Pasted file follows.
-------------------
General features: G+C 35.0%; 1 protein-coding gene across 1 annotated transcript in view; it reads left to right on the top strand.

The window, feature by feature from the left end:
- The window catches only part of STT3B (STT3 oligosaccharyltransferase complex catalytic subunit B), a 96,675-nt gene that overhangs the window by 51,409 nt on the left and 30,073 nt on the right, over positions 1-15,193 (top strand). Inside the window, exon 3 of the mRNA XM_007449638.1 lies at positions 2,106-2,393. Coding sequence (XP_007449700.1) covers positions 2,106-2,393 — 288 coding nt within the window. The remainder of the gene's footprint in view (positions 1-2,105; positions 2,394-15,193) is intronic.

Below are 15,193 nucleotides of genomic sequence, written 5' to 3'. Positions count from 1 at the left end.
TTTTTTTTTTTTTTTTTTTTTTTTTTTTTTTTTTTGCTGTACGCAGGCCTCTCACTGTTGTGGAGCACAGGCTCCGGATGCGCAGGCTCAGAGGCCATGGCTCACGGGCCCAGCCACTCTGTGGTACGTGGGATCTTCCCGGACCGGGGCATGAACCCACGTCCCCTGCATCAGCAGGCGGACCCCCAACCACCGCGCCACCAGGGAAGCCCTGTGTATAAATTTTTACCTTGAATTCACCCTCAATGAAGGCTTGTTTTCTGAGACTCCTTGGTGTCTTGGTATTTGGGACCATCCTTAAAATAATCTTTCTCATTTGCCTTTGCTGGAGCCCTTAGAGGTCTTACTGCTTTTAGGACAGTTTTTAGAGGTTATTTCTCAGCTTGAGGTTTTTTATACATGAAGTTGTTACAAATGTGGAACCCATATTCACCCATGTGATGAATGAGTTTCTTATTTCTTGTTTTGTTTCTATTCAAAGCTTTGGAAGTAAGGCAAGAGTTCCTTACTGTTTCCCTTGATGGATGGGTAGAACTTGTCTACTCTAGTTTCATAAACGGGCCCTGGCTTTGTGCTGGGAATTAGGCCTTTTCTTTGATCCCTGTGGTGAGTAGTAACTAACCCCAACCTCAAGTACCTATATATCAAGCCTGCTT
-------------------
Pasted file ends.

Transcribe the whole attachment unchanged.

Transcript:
General features: G+C 35.0%; 1 protein-coding gene across 1 annotated transcript in view; it reads left to right on the top strand.

The window, feature by feature from the left end:
- The window catches only part of STT3B (STT3 oligosaccharyltransferase complex catalytic subunit B), a 96,675-nt gene that overhangs the window by 51,409 nt on the left and 30,073 nt on the right, over positions 1-15,193 (top strand). Inside the window, exon 3 of the mRNA XM_007449638.1 lies at positions 2,106-2,393. Coding sequence (XP_007449700.1) covers positions 2,106-2,393 — 288 coding nt within the window. The remainder of the gene's footprint in view (positions 1-2,105; positions 2,394-15,193) is intronic.

Below are 15,193 nucleotides of genomic sequence, written 5' to 3'. Positions count from 1 at the left end.
TTTTTTTTTTTTTTTTTTTTTTTTTTTTTTTTTTTGCTGTACGCAGGCCTCTCACTGTTGTGGAGCACAGGCTCCGGATGCGCAGGCTCAGAGGCCATGGCTCACGGGCCCAGCCACTCTGTGGTACGTGGGATCTTCCCGGACCGGGGCATGAACCCACGTCCCCTGCATCAGCAGGCGGACCCCCAACCACCGCGCCACCAGGGAAGCCCTGTGTATAAATTTTTACCTTGAATTCACCCTCAATGAAGGCTTGTTTTCTGAGACTCCTTGGTGTCTTGGTATTTGGGACCATCCTTAAAATAATCTTTCTCATTTGCCTTTGCTGGAGCCCTTAGAGGTCTTACTGCTTTTAGGACAGTTTTTAGAGGTTATTTCTCAGCTTGAGGTTTTTTATACATGAAGTTGTTACAAATGTGGAACCCATATTCACCCATGTGATGAATGAGTTTCTTATTTCTTGTTTTGTTTCTATTCAAAGCTTTGGAAGTAAGGCAAGAGTTCCTTACTGTTTCCCTTGATGGATGGGTAGAACTTGTCTACTCTAGTTTCATAAACGGGCCCTGGCTTTGTGCTGGGAATTAGGCCTTTTCTTTGATCCCTGTGGTGAGTAGTAACTAACCCCAACCTCAAGTACCTATATATCAAGCCTGCTT